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Supreme Court To Review "Business Method" Patents 181

Posted by kdawson
from the bilious-over-bilski dept.
xzvf alerts us to big news on the patent front: the Supreme Court decided today to review the validity of "business method" patents. In particular, the Supremes will look over the "In re: Bilski" case, which we have discussed before. "By agreeing to weigh in on the case, the high court is venturing into controversial terrain. Critics of business-method patents say it was never the intent of the law to protect such things, which in their view are often far closer to abstract concepts or mathematical algorithms rather than physical inventions. Proponents say they are key to promoting innovation in today's knowledge- and service-based economy. ... The court's decision to review the Bilski case caught many observers by surprise. The Bilski patent claims are widely viewed as vulnerable to challenge on a number of grounds, and the sense among some experts was it would make a poor test case. ... The Supreme Court won't hear arguments in Bilski until its next term, which begins in October. A ruling is likely during the first half of 2010."
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Supreme Court To Review "Business Method" Patents

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  • Re:About time (Score:5, Informative)

    by Zordak (123132) on Monday June 01, 2009 @07:35PM (#28175621) Homepage Journal

    I hope they throw out all the process patents but it'll be very long if ever.

    Not to mention, it would require them to blatantly disregard the patent statute. 35 U.S.C. section 101, "Whoever invents or discovers any new and useful process, machine, manufacture, or composition of matter ... may obtain a patent therefor[.]"

  • Re:About time (Score:5, Informative)

    by icebike (68054) on Monday June 01, 2009 @08:07PM (#28175901)

    Process, as used in 35USC referred to manufacturing processes not thought processes.

    TFA says Bilski was rejected by the U.S. Patent & Trademark Office on the basis that it simply involved a mental process.

    Even if it has been a patent on a proceedure for sorting office papers into filing cabinets that did not require specialized equipment, it would STILL not rise to the level of a patentable process.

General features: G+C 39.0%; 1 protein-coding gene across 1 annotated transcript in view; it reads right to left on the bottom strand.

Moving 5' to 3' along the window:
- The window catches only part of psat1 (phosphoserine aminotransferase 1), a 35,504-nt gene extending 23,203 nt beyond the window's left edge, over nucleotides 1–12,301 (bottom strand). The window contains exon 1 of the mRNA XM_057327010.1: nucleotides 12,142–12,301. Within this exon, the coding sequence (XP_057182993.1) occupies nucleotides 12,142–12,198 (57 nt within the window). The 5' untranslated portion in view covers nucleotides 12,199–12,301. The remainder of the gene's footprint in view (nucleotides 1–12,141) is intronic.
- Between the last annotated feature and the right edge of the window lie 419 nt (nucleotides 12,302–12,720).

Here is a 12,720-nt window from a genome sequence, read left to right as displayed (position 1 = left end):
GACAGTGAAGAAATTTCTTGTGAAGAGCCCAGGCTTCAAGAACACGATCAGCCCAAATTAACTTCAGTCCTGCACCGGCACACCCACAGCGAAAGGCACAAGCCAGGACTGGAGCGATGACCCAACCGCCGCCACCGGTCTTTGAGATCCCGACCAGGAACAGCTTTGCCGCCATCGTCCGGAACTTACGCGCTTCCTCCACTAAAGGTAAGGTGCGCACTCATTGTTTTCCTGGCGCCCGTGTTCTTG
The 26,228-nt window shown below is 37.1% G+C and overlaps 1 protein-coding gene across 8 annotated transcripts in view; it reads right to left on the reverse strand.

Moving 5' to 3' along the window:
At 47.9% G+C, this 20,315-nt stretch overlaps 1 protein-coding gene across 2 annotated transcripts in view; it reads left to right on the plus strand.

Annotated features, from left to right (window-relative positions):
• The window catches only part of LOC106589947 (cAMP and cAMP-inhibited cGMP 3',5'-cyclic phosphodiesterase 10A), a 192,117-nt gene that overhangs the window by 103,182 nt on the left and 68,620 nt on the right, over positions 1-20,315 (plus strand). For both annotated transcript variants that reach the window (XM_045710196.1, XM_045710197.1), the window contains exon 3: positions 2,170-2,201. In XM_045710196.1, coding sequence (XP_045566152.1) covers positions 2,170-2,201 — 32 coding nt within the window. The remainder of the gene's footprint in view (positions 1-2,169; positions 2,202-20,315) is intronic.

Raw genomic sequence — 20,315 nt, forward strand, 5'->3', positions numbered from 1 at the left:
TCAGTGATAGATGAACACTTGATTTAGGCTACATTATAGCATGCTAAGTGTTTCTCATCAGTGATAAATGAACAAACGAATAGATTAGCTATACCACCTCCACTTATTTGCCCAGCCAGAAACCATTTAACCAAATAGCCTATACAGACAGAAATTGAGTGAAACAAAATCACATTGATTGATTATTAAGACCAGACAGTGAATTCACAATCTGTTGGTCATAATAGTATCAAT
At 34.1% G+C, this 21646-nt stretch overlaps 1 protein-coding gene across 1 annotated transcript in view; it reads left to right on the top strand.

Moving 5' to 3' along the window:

Processing raw corn into imitation leather shoe laces via a series of physical and chemical manipulations would be a patentable process.

    See the difference?

  • Re:About time (Score:3, Informative)

    by Zordak (123132) on Monday June 01, 2009 @08:15PM (#28175979) Homepage Journal

    Process, as used in 35USC referred to manufacturing processes not thought processes.

    Well, that's the whole question the Court has to decide. The CAFC says the process has to be tied to a particular machine or it has to transform matter. The Supreme Court will decide if they're right.

  • by ActusReus (1162583) on Monday June 01, 2009 @10:07PM (#28176765)

    Google is your friend [google.com].

    Sotomayor worked as an intellectual property litigator prior to becoming a judge. However, her record on IP is actually pretty moderate and mixed. She's ruled in favor of copyright holders in a few cases, yet has limited the ability of big corporations to squash cybersquatters. Generally, her opinions have tended to be pretty narrow and focused on the case at hand. No telling where she'll go now that she has the power to decide broader law without being reversed.

  • Re:About time (Score:5, Informative)

    by morgan_greywolf (835522) on Monday June 01, 2009 @10:13PM (#28176811) Homepage Journal

    True, but I haven't heard anybody argue that process statutes are unconstitutional.